Debugging Synergy Applications: Setting up and using Assertions

In the last post, we looked at assertion fundamentals. As you might recall, an assertion is a boolean (true/false) expression at a specific point in a program that will be true unless there is a bug in the program. In today’s post, we are going to setup assertions and use the Renesas Debug Console to monitor for a failed assertion.

The first step to setting up assertions is to enable printf capabilities. Several posts ago, we discussed how this could be done using the Renesas Debug Console. To review, read Setting up and using printf. This involves including the stdio library and creating the prototype for:

extern void initialise_monitor_handles(void);

A developer can add these libraries and definitions to their project module but today’s blog, we will assume that these are being defined in the Synergy generated blinkyled with RTOS application in the blinky_thread_entry.c module.

Assertions are defined in the assert.h module. To get access, a developer needs to simply include assert.h in their module. Assertions are usually implemented in the header file as a function like macro with assert being all lower-case letters. This may seem strange to developers because we typically define macros in all capital letters. The assert module is part of the C standard and has to follow their definitions to meet the standard. This is why many developers will create their own custom assertions.

The blinky_thread_entry.c module contains the blinky_thread_entry function that defines a few basic variables and controls LED blinking. In the initialization section, after initializing the monitor handles, a developer can create a simple assertion. Just to see how an assertion looks when it fails, we can assume that the variable count, which is initialized to 0, should be initialized to 1. The assertion would look as follows:

assert(count == 1);

If count is not equal to 1, which it won’t be in this case, the assertion will fire off a message and halt program execution. The question that might come to mind though is how is this assert message set? It turns out, that by default, there is no function defined to handle assertions! The developer has to define it themselves!

Creating the assertion function is quite simple. First, a developer can right click on their first assert use and select Goto Definition. This will bring them to the following macro:

 

First, note that if the macro NDEBUG has been defined, assert becomes nothing! Some developers choose to use assertions during development to catch bugs but then disable assertions for testing and production. Rather than go through the code and remove all the assertions, which would probably be needed for further development, we simply define the assert macro to replace all instances of assert with nothing.

Second, since we have not defined NDEBUG, if the assertion fails, a function named __assert_func is called with four different parameters to specify the file, line number, function and the conditional error that occurred. In order to use the assert macro, a developer has to manually define __assert_func in their code somewhere. Since the implementation for the assert macro is standard, there is standard code that is used to implement __assert_func. An example can be found below:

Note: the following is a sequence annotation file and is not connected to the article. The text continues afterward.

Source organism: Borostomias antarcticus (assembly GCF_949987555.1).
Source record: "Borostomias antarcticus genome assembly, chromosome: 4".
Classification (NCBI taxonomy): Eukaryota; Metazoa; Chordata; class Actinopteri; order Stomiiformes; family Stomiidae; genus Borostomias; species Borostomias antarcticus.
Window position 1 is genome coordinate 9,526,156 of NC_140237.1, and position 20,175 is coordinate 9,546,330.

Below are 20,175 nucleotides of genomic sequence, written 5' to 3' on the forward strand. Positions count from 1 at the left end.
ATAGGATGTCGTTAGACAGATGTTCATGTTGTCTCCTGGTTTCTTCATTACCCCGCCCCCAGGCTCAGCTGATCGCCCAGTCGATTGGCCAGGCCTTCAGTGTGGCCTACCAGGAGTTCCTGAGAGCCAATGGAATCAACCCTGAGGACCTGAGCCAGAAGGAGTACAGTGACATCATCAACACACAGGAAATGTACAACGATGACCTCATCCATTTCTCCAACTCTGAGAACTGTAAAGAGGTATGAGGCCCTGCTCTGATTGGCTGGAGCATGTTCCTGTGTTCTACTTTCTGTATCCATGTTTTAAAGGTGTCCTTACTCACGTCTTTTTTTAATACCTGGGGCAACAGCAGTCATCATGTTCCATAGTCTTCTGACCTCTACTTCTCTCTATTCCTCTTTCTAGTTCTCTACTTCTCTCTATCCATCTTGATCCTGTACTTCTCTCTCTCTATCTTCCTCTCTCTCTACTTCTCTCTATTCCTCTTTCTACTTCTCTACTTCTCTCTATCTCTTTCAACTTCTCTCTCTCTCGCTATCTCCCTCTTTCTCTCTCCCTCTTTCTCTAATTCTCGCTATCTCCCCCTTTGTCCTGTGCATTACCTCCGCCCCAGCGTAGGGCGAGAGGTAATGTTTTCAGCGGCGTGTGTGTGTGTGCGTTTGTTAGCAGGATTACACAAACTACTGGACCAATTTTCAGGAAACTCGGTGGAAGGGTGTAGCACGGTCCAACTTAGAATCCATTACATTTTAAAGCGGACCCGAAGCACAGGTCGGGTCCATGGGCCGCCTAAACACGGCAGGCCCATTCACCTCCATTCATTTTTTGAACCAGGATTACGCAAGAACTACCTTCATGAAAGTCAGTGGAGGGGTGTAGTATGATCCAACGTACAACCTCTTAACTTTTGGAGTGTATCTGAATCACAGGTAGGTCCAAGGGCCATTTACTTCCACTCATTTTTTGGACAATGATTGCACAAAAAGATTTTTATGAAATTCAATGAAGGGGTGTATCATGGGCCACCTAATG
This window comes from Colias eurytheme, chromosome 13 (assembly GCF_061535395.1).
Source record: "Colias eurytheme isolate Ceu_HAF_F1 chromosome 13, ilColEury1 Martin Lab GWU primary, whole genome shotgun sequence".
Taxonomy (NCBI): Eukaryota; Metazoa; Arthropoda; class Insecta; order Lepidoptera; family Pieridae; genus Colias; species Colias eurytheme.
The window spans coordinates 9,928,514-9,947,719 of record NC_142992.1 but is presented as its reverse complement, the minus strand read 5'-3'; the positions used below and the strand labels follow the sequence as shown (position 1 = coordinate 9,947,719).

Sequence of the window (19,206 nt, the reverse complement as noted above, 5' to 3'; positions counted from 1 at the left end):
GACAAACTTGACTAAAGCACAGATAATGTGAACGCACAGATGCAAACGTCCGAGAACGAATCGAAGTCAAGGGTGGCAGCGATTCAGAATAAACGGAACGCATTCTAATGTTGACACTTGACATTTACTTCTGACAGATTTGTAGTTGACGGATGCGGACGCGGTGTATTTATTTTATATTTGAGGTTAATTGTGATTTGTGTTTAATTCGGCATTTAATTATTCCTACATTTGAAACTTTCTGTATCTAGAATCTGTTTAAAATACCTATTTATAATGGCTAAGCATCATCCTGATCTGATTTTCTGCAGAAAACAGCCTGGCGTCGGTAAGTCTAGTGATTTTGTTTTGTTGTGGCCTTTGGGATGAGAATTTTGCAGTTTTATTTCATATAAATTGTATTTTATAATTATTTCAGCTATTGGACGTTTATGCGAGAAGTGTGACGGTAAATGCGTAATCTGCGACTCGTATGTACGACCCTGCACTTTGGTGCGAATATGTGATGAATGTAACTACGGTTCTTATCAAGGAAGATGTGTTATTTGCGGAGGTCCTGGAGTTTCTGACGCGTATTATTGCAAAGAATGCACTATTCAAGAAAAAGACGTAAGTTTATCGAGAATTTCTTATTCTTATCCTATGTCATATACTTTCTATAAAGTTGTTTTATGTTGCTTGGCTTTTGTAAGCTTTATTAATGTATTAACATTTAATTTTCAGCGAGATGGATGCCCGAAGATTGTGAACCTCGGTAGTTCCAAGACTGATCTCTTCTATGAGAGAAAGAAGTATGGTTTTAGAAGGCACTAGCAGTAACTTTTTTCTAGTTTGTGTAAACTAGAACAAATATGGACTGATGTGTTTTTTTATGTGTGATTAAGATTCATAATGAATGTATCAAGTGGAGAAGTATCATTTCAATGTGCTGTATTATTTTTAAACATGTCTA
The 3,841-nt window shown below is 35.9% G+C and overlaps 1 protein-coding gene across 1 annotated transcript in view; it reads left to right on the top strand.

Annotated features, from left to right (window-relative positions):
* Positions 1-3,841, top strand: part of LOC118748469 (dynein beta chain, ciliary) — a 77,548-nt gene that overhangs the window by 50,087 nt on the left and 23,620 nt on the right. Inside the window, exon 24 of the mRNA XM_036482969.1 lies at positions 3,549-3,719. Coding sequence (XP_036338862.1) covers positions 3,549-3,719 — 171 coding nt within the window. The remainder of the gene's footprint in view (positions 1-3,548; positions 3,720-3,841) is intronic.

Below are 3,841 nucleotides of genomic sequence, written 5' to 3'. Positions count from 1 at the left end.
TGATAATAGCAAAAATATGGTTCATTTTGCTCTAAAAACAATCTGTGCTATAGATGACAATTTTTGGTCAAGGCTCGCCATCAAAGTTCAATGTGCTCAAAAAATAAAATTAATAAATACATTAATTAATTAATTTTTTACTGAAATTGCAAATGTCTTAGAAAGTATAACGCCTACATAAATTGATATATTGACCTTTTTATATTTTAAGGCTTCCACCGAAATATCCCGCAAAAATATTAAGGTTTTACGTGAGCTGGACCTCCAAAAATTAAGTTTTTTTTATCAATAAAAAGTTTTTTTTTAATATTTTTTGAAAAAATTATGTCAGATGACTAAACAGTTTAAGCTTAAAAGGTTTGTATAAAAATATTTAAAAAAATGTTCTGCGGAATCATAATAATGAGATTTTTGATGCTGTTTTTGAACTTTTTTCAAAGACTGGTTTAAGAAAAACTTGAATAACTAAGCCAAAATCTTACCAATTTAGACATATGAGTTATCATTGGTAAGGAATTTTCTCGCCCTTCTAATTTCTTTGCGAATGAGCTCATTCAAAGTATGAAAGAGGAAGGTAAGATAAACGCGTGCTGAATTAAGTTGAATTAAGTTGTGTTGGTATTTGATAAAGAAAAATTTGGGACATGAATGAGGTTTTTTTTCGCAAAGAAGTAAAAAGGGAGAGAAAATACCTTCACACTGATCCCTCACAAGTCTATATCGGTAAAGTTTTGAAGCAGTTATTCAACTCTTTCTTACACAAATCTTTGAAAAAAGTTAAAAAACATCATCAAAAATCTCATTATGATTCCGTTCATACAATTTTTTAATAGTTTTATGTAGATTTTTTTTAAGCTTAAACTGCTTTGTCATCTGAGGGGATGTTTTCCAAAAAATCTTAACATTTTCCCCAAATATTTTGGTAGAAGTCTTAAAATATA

void __assert_func (const char * file, int line, const char * function, const char * error)

{

    printf("File %s, Line %i, Function %s, Error Code %s\r\n",file, line, function, error);

 

    while(1);

}

In this case, we use printf to display the file, line number, function and error into the Renesas Debug Console and use an infinite while loop to prevent the program from executing any additional code. If a developer were to forget the while loop, a warning would be generated by the compiling letting the developer know that a function that had the attribute no return was actually returning.

The output generated by this code is the same that we saw in the last post, but to remind the reader, you can see the output from the failed assertion in the Debug Virtual Console below:

 

A developer can now use assert throughout their code to test their application conditions and make sure that they are exactly what they believe they should be. When they aren’t, the assertion will fire and the developer can dig in to see what is going on and make the appropriate adjustments.

In the next post, we will start examining the different debug capabilities that are built into the Arm Cortex-M processors and how developers can use them to improve their debugging strategies.

 

Until next time,

Live long and profit!

Professor_IoT

 

Hot Tip of the Week

 

Do You Know About Technical Updates?

Periodically important technical updates are published on issues related to Synergy Platform elements. These can contain critical information and you should look them over to make sure you understand any issues that might impact your design. You can find them by going to the top tool bar on the Renesas home page, selecting Design & Support -> Document Search.

   

Then select these filters depending on the devices you are interested in.

Here is the direct link if you want to bookmark it:

https://www.renesas.com/en-us/search/keyword-search.html#genre=document&documenttype=9&documenttype=189&documenttype=195&documenttype=185&documenttype=184&documenttype=203&documenttype=187&documenttype=190&documenttype=200&documenttype=198&documenttype=204&documenttype=197&documenttype=500&productlayer=188816&productlayer=188817&productlayer=188818&productlayer=188819&productlayer=188820